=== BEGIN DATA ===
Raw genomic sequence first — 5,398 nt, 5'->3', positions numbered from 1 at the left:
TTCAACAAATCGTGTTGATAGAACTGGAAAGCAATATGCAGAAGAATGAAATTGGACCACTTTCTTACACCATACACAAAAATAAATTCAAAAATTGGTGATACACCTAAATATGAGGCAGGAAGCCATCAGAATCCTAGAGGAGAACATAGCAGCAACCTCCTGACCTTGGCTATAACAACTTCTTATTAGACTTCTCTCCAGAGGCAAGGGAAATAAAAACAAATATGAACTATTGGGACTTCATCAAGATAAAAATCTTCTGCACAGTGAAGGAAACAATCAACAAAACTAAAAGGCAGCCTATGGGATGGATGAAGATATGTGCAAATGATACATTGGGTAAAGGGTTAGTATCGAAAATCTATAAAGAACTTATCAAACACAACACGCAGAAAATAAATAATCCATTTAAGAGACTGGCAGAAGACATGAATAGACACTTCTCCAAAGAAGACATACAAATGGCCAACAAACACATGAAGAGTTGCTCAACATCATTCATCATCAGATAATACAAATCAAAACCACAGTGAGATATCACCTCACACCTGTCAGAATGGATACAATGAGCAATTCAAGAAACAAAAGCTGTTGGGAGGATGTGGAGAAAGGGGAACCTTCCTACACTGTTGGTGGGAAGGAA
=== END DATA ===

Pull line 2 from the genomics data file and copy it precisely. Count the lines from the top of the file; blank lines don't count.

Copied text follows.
TTCAACAAATCGTGTTGATAGAACTGGAAAGCAATATGCAGAAGAATGAAATTGGACCACTTTCTTACACCATACACAAAAATAAATTCAAAAATTGGTGATACACCTAAATATGAGGCAGGAAGCCATCAGAATCCTAGAGGAGAACATAGCAGCAACCTCCTGACCTTGGCTATAACAACTTCTTATTAGACTTCTCTCCAGAGGCAAGGGAAATAAAAACAAATATGAACTATTGGGACTTCATCAAGATAAAAATCTTCTGCACAGTGAAGGAAACAATCAACAAAACTAAAAGGCAGCCTATGGGATGGATGAAGATATGTGCAAATGATACATTGGGTAAAGGGTTAGTATCGAAAATCTATAAAGAACTTATCAAACACAACACGCAGAAAATAAATAATCCATTTAAGAGACTGGCAGAAGACATGAATAGACACTTCTCCAAAGAAGACATACAAATGGCCAACAAACACATGAAGAGTTGCTCAACATCATTCATCATCAGATAATACAAATCAAAACCACAGTGAGATATCACCTCACACCTGTCAGAATGGATACAATGAGCAATTCAAGAAACAAAAGCTGTTGGGAGGATGTGGAGAAAGGGGAACCTTCCTACACTGTTGGTGGGAAGGAA